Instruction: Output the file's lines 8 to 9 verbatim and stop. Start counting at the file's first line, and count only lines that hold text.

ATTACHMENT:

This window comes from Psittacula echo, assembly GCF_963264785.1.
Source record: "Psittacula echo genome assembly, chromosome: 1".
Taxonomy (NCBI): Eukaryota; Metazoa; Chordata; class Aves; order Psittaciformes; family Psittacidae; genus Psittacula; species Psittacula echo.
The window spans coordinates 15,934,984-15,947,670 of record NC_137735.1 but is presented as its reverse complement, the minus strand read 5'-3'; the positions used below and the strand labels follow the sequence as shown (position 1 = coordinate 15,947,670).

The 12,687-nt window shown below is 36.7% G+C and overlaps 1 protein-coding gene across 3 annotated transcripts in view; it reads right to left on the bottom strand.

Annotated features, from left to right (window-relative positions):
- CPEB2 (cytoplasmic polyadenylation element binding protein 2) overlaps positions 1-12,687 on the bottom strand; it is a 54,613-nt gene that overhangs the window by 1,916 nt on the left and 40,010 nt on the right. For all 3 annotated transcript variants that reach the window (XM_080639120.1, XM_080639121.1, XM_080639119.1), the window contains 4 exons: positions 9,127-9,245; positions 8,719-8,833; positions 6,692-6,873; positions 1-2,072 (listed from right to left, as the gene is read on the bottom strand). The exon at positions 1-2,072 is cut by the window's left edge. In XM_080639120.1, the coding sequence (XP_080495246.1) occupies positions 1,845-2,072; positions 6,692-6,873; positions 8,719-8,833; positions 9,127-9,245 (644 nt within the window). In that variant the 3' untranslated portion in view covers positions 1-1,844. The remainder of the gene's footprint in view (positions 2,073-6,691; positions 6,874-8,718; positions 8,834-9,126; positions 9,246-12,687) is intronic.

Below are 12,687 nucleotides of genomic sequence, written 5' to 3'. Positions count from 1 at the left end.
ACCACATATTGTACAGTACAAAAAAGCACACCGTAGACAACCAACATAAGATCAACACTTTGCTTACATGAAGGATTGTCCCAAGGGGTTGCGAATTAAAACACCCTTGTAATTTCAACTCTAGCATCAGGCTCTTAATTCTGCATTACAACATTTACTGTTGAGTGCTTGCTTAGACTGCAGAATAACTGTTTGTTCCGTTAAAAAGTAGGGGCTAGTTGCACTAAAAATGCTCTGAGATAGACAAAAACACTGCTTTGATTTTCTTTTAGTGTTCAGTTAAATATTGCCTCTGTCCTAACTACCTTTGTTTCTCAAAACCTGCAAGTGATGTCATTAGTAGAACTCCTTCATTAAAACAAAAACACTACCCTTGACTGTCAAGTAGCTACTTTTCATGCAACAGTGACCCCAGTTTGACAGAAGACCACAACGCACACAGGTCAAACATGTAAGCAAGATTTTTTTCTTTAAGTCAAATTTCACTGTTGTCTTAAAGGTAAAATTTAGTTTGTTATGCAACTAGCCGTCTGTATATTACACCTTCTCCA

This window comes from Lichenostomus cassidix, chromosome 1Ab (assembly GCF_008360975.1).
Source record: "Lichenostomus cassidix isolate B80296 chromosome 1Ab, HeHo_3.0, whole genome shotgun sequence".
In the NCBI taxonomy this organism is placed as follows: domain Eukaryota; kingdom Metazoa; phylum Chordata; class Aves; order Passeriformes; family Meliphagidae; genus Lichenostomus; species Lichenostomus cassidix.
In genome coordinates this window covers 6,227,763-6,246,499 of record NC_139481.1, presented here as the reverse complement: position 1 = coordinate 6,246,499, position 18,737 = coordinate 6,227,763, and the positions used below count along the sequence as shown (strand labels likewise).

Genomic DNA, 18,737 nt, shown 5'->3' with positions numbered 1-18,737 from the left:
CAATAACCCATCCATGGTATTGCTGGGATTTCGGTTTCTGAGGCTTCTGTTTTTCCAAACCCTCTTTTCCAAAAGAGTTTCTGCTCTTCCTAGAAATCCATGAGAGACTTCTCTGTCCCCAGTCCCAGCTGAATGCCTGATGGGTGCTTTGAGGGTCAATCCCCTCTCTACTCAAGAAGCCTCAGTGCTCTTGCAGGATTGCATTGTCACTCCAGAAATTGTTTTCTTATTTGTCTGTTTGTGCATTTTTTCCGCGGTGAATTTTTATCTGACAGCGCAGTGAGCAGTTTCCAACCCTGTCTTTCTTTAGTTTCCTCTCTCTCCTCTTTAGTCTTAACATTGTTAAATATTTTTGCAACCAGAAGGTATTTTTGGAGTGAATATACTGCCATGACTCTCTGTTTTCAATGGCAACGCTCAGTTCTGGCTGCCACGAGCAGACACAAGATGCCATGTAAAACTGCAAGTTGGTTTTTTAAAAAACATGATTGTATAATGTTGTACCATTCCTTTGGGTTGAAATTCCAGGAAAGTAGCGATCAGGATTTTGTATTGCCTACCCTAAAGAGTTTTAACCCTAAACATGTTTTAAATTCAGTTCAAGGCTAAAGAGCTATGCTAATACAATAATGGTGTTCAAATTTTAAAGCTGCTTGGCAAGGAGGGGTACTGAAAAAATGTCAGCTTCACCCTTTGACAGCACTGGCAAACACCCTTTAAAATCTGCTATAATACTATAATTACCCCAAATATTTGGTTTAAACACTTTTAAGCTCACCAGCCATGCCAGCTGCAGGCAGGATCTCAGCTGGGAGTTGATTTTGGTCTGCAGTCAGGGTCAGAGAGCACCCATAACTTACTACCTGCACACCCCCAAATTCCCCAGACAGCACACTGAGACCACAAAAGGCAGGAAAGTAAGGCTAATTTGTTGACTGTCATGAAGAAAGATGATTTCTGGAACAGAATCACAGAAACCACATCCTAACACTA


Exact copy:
Below are 12,687 nucleotides of genomic sequence, written 5' to 3'. Positions count from 1 at the left end.
ACCACATATTGTACAGTACAAAAAAGCACACCGTAGACAACCAACATAAGATCAACACTTTGCTTACATGAAGGATTGTCCCAAGGGGTTGCGAATTAAAACACCCTTGTAATTTCAACTCTAGCATCAGGCTCTTAATTCTGCATTACAACATTTACTGTTGAGTGCTTGCTTAGACTGCAGAATAACTGTTTGTTCCGTTAAAAAGTAGGGGCTAGTTGCACTAAAAATGCTCTGAGATAGACAAAAACACTGCTTTGATTTTCTTTTAGTGTTCAGTTAAATATTGCCTCTGTCCTAACTACCTTTGTTTCTCAAAACCTGCAAGTGATGTCATTAGTAGAACTCCTTCATTAAAACAAAAACACTACCCTTGACTGTCAAGTAGCTACTTTTCATGCAACAGTGACCCCAGTTTGACAGAAGACCACAACGCACACAGGTCAAACATGTAAGCAAGATTTTTTTCTTTAAGTCAAATTTCACTGTTGTCTTAAAGGTAAAATTTAGTTTGTTATGCAACTAGCCGTCTGTATATTACACCTTCTCCA